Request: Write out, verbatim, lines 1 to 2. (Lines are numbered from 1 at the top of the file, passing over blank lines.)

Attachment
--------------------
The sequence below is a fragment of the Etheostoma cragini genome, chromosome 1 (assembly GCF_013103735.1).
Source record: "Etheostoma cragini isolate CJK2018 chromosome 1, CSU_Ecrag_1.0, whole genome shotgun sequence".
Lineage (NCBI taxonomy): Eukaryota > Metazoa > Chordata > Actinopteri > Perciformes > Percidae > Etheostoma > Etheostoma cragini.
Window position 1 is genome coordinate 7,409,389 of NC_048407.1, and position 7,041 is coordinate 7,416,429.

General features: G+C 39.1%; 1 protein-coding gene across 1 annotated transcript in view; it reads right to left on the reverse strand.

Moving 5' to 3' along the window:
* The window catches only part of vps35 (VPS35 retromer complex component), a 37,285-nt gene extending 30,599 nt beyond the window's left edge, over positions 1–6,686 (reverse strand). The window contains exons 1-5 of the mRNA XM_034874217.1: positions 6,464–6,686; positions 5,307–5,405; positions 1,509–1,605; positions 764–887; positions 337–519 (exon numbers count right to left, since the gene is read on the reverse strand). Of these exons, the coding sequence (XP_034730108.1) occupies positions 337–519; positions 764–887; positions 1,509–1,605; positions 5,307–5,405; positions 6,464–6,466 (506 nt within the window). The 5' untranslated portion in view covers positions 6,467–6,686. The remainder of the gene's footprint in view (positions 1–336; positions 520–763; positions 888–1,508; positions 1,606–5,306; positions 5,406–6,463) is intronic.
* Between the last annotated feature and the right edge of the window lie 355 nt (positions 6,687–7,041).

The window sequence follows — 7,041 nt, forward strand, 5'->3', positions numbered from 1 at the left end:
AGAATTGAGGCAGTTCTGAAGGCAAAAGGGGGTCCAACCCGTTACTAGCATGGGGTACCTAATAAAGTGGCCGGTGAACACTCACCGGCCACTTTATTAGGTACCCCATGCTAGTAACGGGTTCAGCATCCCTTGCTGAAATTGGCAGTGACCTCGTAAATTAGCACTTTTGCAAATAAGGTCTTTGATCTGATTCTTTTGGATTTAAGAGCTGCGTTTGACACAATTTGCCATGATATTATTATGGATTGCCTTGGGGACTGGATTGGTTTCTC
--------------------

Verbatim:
The sequence below is a fragment of the Etheostoma cragini genome, chromosome 1 (assembly GCF_013103735.1).
Source record: "Etheostoma cragini isolate CJK2018 chromosome 1, CSU_Ecrag_1.0, whole genome shotgun sequence".